Five hundred years ago, no one suspected the 16th-century vessel the Nao Victoria would become the stuff of legend. In 1519, a Portuguese consul called the Spanish carrack “very old and patched up” and unfit to even “sail … to the Canaries.” Nevertheless, the Nao Victoria was chosen for a five-ship expedition, crewed by 270 men, that would come to be known as one of the most significant journeys in the history of human exploration.
The captain of this unprecedented adventure was Portuguese explorer Fernão de Magalhães, anglicized Ferdinand Magellan. On September 20, 1519, he set sail aboard the flagship Trinidad from Sanlúcar de Barrameda in southern Spain, with an intended destination of the present-day Maluku Islands. Three years and tens of thousands of miles later, the “very old and patched up” Nao Victoria was the journey’s sole surviving ship — and Magellan wasn’t on board.
Magellan had died in a skirmish in the Philippines in 1521. It was Juan Sebastián Elcano, another mariner on the expedition, who brought the Nao Victoria back to its home port, but Elcano wasn’t the first person to circumnavigate the globe either. Historians believe that honor belongs to an enslaved person named Enrique, whom Magellan seized during the Portuguese conquest of Malacca (in present-day Malaysia) in 1511.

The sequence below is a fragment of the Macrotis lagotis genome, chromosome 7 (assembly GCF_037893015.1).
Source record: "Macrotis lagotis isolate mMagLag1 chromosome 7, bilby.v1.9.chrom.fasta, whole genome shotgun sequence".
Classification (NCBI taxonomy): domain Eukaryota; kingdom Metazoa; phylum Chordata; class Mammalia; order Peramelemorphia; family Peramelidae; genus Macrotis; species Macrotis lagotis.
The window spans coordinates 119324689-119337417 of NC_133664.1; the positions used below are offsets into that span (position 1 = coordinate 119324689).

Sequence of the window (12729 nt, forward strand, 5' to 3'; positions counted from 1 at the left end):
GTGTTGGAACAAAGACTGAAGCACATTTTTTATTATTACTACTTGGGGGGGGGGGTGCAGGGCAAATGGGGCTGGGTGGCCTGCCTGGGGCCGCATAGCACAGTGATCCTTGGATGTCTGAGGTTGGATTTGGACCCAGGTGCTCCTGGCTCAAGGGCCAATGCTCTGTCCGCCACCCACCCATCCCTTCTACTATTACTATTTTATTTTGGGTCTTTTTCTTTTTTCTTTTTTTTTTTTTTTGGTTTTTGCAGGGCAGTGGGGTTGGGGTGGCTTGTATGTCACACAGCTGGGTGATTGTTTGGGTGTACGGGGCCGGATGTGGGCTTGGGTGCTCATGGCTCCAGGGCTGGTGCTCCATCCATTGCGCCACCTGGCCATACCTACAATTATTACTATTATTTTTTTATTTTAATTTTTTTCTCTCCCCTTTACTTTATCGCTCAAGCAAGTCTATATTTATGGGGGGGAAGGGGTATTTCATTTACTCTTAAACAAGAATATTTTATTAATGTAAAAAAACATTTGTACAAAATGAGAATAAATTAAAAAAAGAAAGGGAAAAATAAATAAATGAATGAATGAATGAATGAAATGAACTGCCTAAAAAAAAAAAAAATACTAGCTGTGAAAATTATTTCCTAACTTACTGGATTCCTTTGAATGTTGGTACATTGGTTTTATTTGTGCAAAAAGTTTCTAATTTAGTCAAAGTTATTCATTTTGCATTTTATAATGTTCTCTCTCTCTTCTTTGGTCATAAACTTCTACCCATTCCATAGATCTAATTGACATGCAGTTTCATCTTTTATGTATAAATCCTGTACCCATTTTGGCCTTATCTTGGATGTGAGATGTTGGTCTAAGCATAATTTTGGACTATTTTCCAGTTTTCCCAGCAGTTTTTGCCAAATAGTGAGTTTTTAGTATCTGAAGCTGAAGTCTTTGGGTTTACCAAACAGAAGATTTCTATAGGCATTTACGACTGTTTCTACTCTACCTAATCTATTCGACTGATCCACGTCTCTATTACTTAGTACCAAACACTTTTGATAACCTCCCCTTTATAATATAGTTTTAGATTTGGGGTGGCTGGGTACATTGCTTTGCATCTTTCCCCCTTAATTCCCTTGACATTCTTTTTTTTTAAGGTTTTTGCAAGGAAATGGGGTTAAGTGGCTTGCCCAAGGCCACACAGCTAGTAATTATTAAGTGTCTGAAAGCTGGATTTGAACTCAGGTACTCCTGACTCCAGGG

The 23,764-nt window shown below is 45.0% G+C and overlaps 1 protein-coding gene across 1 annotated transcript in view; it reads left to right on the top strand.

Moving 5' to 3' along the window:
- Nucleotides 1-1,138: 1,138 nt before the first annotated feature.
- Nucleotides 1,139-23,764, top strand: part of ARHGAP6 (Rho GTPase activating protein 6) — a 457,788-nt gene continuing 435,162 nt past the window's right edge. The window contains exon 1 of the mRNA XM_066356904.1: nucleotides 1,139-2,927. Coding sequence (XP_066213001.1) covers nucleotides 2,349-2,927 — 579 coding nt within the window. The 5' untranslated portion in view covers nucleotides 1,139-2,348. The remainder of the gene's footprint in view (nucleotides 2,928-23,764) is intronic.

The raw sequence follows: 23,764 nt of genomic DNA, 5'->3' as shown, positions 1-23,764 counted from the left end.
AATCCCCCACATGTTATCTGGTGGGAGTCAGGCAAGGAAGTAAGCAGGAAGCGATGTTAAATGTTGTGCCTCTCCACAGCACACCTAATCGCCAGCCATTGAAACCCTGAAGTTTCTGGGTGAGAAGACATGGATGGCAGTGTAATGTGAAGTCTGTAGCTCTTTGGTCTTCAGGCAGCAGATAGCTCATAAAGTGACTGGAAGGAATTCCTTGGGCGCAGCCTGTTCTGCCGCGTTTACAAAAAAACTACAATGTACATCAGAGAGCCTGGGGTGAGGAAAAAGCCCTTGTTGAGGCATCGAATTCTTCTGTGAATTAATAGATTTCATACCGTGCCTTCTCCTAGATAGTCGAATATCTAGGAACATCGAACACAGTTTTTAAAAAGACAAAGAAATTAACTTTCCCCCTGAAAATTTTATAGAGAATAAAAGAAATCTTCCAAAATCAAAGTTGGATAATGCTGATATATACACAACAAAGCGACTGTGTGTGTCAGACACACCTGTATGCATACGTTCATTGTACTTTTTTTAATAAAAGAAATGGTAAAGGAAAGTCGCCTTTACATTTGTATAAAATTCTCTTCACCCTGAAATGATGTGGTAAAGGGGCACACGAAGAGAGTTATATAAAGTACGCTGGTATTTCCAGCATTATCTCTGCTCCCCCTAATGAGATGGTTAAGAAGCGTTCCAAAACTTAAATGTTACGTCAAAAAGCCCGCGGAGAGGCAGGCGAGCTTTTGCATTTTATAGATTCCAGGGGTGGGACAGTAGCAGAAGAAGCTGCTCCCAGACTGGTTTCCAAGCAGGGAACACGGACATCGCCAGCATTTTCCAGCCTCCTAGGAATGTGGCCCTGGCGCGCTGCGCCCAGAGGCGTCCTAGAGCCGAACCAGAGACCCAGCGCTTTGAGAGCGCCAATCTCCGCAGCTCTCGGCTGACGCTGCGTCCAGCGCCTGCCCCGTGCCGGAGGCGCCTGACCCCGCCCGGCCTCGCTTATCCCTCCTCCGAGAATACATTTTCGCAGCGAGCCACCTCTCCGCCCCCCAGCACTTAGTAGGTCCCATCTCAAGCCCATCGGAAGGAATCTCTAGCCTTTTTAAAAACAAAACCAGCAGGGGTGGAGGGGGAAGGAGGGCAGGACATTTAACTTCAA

Enrique served as an interpreter during the historic journey for eight years after his capture, but he abandoned the mission after Magellan’s death. As luck would have it, Enrique was only a little over 1,500 miles from his native land of Malacca. If Enrique found his way home before September 6, 1522 (when the 18 men aboard the Nao Victoria made it home to Spain), he’d officially be the first person to ever circumnavigate the globe — but we’ll likely never know for sure.